April 29, 2010
The Best of Winter 2010
The evolution of the Google dispute:
1. University of Michigan Law School professor and CCS faculty associate Nico Howson discusses Google’s exit from China as well as the Rio Tinto case on Bloomberg TV’s “Morning Call.”
2. Professor Emeritus Ken Lieberthal talks to the New York Times about the Google fallout.
3. And check out our compilation of articles – from local and international news sources – on the hacking allegations. Mary Gallagher, Associate Professor of Political Science and CCS Director, is quoted in the AnnArbor.com article.
Faculty get in on the fun:
CCS faculty guest blog from the Association for Asian Studies annual meeting in Philadelphia:
4. Mary Gallagher, associate professor of political science and CCS director, shares her short but busy time at the conference.
5. Joseph Lam offers a personal look into the past and future of scholarship.
6. David Porter tackles the issues of memory and forgetting.
A fond look-back at Winter 2010 events:
7. Watch the 20th Annual Asia Business Conference Keynote Panel discussion online in its entirety.
8. The U-M Men’s Glee Club premieres two Chinese songs at its 150th Annual Spring Concert.
10. The Inaugural Tang Junyi Lecture Series presented by the Department of Asian Languages and Cultures features four lectures by Stephen C. Angle, Professor of Philosophy, Wesleyan University, all on the central theme of “Contemporary Confucian Virtue Politics.”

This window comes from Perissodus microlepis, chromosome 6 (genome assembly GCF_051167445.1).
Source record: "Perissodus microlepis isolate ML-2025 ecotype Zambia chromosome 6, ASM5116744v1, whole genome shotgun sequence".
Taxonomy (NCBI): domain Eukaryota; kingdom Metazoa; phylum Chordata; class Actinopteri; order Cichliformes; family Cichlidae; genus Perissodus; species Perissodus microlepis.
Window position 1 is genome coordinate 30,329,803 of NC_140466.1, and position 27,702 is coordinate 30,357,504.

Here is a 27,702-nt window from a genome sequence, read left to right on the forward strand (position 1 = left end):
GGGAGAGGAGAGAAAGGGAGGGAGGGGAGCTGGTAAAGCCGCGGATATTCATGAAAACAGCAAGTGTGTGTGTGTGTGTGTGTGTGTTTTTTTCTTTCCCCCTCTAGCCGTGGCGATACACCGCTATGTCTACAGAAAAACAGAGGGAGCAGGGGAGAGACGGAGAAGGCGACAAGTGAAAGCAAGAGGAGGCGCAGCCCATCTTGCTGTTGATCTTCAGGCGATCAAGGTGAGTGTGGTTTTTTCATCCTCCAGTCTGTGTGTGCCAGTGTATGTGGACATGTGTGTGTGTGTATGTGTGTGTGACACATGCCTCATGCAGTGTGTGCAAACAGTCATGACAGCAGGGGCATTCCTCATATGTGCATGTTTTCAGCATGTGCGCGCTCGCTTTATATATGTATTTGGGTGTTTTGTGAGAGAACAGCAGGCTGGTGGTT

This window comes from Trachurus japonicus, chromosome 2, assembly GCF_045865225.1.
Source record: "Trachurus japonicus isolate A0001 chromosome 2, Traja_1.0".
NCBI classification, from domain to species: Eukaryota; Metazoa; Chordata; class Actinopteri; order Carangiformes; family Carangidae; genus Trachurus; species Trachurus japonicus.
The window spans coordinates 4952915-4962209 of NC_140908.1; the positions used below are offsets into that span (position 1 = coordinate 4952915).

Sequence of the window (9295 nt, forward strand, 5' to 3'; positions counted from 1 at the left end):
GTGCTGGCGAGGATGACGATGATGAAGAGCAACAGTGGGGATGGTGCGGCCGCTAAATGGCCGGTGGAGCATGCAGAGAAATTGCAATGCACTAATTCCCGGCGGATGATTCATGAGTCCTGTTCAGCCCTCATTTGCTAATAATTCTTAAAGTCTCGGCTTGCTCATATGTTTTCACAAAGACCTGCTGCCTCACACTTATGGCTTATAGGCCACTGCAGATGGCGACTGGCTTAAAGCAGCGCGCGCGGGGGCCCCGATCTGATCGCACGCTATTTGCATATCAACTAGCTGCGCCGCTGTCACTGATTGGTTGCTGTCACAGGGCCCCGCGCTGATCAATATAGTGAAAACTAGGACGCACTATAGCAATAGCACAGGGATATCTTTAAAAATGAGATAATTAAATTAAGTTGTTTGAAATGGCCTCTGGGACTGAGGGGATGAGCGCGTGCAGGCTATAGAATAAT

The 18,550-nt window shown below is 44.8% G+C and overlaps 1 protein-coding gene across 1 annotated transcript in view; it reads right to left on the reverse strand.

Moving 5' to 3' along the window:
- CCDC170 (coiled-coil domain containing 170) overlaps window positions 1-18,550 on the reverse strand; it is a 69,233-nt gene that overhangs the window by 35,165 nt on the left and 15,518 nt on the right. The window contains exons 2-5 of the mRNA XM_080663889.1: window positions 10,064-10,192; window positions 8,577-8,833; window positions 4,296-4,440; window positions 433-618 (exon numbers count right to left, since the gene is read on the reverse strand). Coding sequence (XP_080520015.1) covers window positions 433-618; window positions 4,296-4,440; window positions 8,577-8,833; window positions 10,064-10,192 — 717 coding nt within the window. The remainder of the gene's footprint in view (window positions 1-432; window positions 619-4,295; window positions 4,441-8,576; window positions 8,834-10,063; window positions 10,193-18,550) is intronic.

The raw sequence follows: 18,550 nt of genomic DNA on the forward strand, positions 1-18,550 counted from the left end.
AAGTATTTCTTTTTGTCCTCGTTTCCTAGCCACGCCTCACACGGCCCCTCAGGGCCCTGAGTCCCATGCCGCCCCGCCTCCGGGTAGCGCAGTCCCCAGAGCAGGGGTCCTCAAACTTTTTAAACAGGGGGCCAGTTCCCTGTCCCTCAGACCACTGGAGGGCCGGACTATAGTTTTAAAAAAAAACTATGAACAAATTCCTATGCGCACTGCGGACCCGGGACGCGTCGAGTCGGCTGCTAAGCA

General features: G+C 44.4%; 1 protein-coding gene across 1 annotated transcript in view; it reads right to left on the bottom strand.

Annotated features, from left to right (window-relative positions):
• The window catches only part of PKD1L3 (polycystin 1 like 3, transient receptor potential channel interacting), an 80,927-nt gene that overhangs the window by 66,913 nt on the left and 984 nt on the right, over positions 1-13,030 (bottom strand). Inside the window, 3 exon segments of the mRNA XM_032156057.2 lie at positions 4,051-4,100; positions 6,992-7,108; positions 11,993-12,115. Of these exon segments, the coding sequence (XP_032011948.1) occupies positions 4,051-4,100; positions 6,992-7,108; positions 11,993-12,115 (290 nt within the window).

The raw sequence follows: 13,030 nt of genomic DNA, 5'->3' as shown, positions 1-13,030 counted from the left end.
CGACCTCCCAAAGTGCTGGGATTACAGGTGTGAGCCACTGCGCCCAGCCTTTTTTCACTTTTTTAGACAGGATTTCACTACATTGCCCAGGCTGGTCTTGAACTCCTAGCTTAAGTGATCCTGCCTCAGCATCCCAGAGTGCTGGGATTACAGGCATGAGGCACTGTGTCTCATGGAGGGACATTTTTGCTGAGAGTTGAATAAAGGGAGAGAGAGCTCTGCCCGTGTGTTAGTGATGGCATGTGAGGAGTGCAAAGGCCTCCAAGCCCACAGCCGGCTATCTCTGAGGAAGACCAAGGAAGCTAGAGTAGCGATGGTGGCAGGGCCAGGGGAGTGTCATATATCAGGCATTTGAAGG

Posted by zzhu at 11:06 PM
Michigan Law professor Nicholas Howson talks to "Economic Observer" (经济观察报) about SEC's Goldman Sachs investigation
by 张斐斐 袁朝晖, 经济观察网
In an interview with China's "Economic Observer" (经济观察报), Professor Nicholas Howson, University of Michigan Law School professor and CCS faculty associate, addresses the difficulties facing the SEC under US securities law in proving materiality in their case against Goldman, and the political impact of the SEC case on the SEC's rehabilitation. (Please note that the article is written in Chinese.)
Posted by zzhu at 11:01 AM
April 24, 2010
World Expo 2010 blog - week 1
A week has passed since my arrival in Shanghai. This is my first day off from the non-stop training, protocol meetings and seminars. The jet lag has worn off and I finally have an opportunity to post what I hope will be the first of a weekly series of blogs highlighting my experiences as a student ambassador at the USA pavilion inside the 2010 Shanghai World Expo. For those of you who are not familiar with this event (there was surprisingly little U.S. media attention surrounding the Expo by the time of my departure) I will start off by giving a brief explanation of what the World Expo is all about, and why this particular one is so important.